Notice that if you examine location A with SCD, or location B with XDELTA, you will see a BPT instruction, not the instruction that was originally there. This is because neither debugger has any information about the breakpoints set by the other debugger.
One useful way to use both debuggers together is when you have a system that exhibits a failure only after hours or days of heavy use. In this case, you can boot the system with SCD enabled (8000), but with XDELTA the default (0002) and with initial breakpoints enabled (0004). When you reach the initial breakpoint, set an XDELTA breakpoint at a location that will only be reached when the error occurs. Then proceed. When the error breakpoint is reached, possibly days later, then you can set up a remote system to debug it and enter the ;R command to XDELTA to switch control to SCD.
Here is another technique to use when you do not know where to put an
error breakpoint as previously mentioned. Boot the system with only the
SCD boot flag set. When you see that the error has occurred, halt the
system and initiate an IPL 14 interrupt, as you would to start XDELTA.
The target kernel will get control and wait for a connection for SCD.
8.4 Setting Up the Host System
To set up the host system, you need access to all system images and drivers that are loaded (or can be loaded) on the target system. You should have access to a source listings kit or a copy of the following directories:
You need all the .EXE files in those directories. The .DSF files are available with the OpenVMS Alpha source listings kit.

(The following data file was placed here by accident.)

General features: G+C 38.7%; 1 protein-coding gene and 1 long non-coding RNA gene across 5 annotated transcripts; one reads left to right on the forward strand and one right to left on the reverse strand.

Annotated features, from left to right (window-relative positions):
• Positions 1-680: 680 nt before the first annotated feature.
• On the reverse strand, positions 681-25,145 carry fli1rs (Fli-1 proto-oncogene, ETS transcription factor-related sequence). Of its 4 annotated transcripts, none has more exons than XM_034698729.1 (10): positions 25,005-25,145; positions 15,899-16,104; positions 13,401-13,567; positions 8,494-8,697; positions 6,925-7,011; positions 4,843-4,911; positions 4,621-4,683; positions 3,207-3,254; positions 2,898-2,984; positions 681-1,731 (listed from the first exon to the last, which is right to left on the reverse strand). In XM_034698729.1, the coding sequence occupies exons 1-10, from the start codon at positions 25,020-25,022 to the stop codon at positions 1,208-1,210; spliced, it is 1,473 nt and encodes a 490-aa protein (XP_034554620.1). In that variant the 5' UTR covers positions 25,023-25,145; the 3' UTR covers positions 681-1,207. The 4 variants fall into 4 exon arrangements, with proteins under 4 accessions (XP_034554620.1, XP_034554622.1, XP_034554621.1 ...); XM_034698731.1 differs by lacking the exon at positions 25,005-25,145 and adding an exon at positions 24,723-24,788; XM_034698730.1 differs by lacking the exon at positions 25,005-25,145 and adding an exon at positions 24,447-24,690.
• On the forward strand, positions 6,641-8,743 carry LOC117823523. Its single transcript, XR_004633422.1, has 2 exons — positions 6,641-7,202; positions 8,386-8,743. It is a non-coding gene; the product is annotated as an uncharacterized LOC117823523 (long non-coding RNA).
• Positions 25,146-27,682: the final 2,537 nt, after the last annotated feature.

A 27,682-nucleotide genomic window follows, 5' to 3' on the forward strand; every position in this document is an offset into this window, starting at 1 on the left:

Optionally, you need access to the source files for the images to be debugged. SCD will look for the source files in the directory where they were compiled. If your build system and host system are different, you must use the SET SOURCE command to point SCD to the location of the source code files. For an example of the SET SOURCE command, see Section 8.12.
Before making a connection to the target system, you must set up the logical name DBGHK$IMAGE_PATH, which must be set up as a search list to the area where the system images or .DSF files are kept. For example, if the copies are in the following directories:
DEVICE:[SYS$LDR] DEVICE:[SYSLIB] DEVICE:[SYSMSG]
$ define dbghk$image_path DEVICE:[SYS$LDR],DEVICE:[SYSLIB],DEVICE:[SYSMSG]
This works well for debugging using all the images normally loaded on a given system. However, you might be using the debugger to test new code in an execlet or a new driver. Because that image is most likely in your default directory, you must define the logical name as follows:
$ define dbghk$image_path ,DEVICE:[SYS$LDR],DEVICE:[SYSLIB],DEVICE:[SYSMSG]
If SCD cannot find one of the images through this search path, a warning message is displayed. SCD will continue initialization as long as it finds at least one image. If SCD cannot find the SYS$BASE_IMAGE file, which is the OpenVMS Alpha operating system's main image file, an error message is displayed and the debugger exits.
If and when this happens, check the directory for the image files and